When there is a risk of being exposed to an electric arc, for example, when servicing equipment in non-arc-safe distribution plants or electrical switchboards, or when working on high voltage equipment, personnel are recommended to wear arc-approved protective clothing.
What protection does your clothing need to provide during an arc blast?
The plasma clouds, flames, radiation and metal splashes from the electrodes hit the fabric during an arc blast. When this occurs, the fabric must provide sufficient insulation to prevent second-degree skin burns. An effective fabric used in an arc garment must provide shielding against the flame and metal splashes, as well as insulation from the intense heat. The standard IEC 61482-2 includes two test methods, EN 61482-1-1 (open arc) and EN 61482-1-2 (box test). Our garments are certified according to both test methods or one of them.
The garments must cover the whole body. For example, jacket and trousers must be worn together with other personal protective equipment (PPE), including a helmet with protective visor, protective gloves and protective footwear (boots) to achieve the correct level of protection. Layering is very important and will increase protection – if you wear flame retardant underwear underneath your flame retardant garments you are protected for even better.
ARC TEST IEC/EN 61482-1-1:2009 – OPEN ARC TEST
EN 61482-1-1: Protective clothing against the thermal hazards of an electric arc. Part 1-1 – Method 1: Determination of the arc rating (ATPV or EBT50) of flame resistant material or clothing.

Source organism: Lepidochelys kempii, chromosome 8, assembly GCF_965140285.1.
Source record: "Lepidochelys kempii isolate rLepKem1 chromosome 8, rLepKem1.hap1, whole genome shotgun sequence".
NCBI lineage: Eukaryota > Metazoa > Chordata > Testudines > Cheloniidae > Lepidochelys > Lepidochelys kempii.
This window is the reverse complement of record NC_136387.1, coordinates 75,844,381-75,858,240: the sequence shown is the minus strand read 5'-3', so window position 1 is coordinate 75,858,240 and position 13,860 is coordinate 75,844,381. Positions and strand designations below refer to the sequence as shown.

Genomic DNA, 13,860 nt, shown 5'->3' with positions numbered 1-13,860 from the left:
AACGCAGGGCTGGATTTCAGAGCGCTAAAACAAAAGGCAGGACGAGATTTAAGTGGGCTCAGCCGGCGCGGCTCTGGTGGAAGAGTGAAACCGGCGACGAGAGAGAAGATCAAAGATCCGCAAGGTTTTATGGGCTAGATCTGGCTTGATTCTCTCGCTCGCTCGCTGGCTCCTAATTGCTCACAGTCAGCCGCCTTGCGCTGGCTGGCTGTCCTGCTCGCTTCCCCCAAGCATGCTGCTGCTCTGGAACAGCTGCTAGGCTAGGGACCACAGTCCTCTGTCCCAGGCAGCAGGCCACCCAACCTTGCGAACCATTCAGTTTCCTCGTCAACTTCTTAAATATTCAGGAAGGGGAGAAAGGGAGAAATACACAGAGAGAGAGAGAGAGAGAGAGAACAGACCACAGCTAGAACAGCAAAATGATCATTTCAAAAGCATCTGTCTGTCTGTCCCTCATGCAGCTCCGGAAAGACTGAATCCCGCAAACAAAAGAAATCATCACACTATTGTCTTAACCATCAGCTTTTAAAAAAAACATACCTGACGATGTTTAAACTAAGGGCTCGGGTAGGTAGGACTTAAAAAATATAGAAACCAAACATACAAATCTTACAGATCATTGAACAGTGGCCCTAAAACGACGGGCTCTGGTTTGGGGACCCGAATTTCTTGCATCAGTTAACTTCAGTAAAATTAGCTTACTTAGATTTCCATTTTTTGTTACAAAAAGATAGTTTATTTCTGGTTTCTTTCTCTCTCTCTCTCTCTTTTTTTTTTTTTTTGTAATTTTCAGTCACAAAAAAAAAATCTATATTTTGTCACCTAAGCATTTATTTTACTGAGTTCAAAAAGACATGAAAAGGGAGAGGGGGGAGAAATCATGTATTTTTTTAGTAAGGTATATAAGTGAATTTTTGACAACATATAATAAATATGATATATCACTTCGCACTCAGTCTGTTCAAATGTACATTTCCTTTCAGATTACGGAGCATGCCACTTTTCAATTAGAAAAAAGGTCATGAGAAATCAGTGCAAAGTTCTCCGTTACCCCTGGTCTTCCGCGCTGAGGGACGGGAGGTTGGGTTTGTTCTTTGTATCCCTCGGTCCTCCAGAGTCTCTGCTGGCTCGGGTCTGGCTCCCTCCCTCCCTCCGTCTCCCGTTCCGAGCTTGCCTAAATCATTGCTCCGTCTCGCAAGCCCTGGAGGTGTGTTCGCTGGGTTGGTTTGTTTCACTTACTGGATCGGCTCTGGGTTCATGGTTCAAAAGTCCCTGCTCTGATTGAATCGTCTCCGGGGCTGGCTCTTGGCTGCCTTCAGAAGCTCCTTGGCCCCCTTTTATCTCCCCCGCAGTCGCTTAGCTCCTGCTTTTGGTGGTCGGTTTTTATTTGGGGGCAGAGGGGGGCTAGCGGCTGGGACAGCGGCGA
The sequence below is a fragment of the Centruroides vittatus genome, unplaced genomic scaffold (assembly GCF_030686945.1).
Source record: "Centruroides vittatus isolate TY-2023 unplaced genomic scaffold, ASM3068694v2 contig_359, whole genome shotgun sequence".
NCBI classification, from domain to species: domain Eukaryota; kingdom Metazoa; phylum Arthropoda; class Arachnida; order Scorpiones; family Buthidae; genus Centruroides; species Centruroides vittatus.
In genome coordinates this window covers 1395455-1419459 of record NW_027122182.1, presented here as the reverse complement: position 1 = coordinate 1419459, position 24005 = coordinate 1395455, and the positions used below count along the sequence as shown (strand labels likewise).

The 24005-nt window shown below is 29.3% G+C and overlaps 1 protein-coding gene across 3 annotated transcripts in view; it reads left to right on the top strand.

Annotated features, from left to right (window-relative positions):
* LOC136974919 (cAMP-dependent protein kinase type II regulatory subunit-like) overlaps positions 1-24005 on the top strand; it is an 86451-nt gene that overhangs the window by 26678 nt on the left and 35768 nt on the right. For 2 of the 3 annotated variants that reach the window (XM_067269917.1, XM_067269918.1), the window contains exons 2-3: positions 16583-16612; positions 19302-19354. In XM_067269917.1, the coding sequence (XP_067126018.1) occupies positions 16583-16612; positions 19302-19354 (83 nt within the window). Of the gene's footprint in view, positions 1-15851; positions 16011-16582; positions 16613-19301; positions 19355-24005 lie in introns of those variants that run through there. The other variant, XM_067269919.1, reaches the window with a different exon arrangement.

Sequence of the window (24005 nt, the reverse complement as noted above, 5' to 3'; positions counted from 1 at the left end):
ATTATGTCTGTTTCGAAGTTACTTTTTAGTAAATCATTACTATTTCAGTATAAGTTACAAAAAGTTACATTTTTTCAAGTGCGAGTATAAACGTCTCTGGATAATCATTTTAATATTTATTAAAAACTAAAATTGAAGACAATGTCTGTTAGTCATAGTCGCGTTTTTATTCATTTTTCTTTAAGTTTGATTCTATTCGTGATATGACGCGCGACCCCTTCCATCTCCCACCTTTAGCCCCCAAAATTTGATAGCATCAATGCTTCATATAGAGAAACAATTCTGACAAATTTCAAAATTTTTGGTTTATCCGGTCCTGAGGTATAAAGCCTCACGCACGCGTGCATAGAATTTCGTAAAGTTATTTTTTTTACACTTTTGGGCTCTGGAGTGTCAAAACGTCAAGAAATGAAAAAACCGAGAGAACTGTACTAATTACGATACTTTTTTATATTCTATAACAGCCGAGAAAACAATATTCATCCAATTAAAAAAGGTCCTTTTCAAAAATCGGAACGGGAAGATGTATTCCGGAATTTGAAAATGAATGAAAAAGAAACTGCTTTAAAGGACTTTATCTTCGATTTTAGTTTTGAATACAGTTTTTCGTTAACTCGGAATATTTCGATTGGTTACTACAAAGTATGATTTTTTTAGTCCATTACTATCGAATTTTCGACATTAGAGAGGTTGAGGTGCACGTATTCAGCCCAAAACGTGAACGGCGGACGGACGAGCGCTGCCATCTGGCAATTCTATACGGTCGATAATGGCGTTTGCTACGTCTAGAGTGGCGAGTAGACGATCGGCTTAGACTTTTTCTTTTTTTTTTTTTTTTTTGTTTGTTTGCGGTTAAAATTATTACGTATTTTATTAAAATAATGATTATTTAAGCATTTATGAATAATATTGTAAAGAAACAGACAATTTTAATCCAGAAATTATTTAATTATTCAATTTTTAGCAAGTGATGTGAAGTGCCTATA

ATPV and EBT are both evaluated in the same test, an open arc test (EN 61482-1-1/ASTM F1959). If the material has more thermal insulation value than arc tensile strength in resistance to heat, then it will break open first. If the opposite is true, the material will allow burns before it breaks open. The lowest value is the one that is used in the marking of the garments. Neither is better than the other. In essence, EBT fabrics are typically more insulating than they are strong and ATPV materials are stronger than they are insulating. You should never make a clothing protection decision based on the fact that clothing has achieved an ATPV or EBT rating. They are regarded as functional equivalents. Arc Thermal Performance Value (ATPV) is the incident energy on a material that results in a 50% probability that sufficient heat transfer through the specimen is predicted to cause the onset of second-degree burn injury based on the Stoll Curve. The higher the value, the better the protection. Energy Break open Threshold: (EBT) is the incident energy on a material that results in a 50% probability of break open. Break open is defined as any open area at least 1.6 cm². The higher the value, the better the protection. Both ATPV and EBT can be tested on single or multiple layers of material. When you test multiple layers, you will achieve a higher value then if the fabrics were tested separately because air trapped between the fabrics also has an insulating and protective effect. Heat Attenuation Factor (HAF) is the measurement of the percentage of energy that is blocked by the material or material system.
ARC TEST IEC/EN 61482-1-2:2014 – BOX TEST
EN 61482-1-2: Protective clothing against the thermal hazards of an electric arc. Part 1-2 – Method 2: Determination of arc protection class of material and clothing by using a constrained and directed arc (box test).
The garments are tested and evaluated in two classes in the same test; a box test. (Voltage: 400 V, Duration: 500 ms, Frequency: 50Hz or 60Hz).
Class 1 = 4 kA (arc energy 168 kJ)
Class 2 = 7 kA (arc energy 320 kJ)
The result is approved or not approved and in the test reports the design is also commented on i.e. that the zip still works after exposure.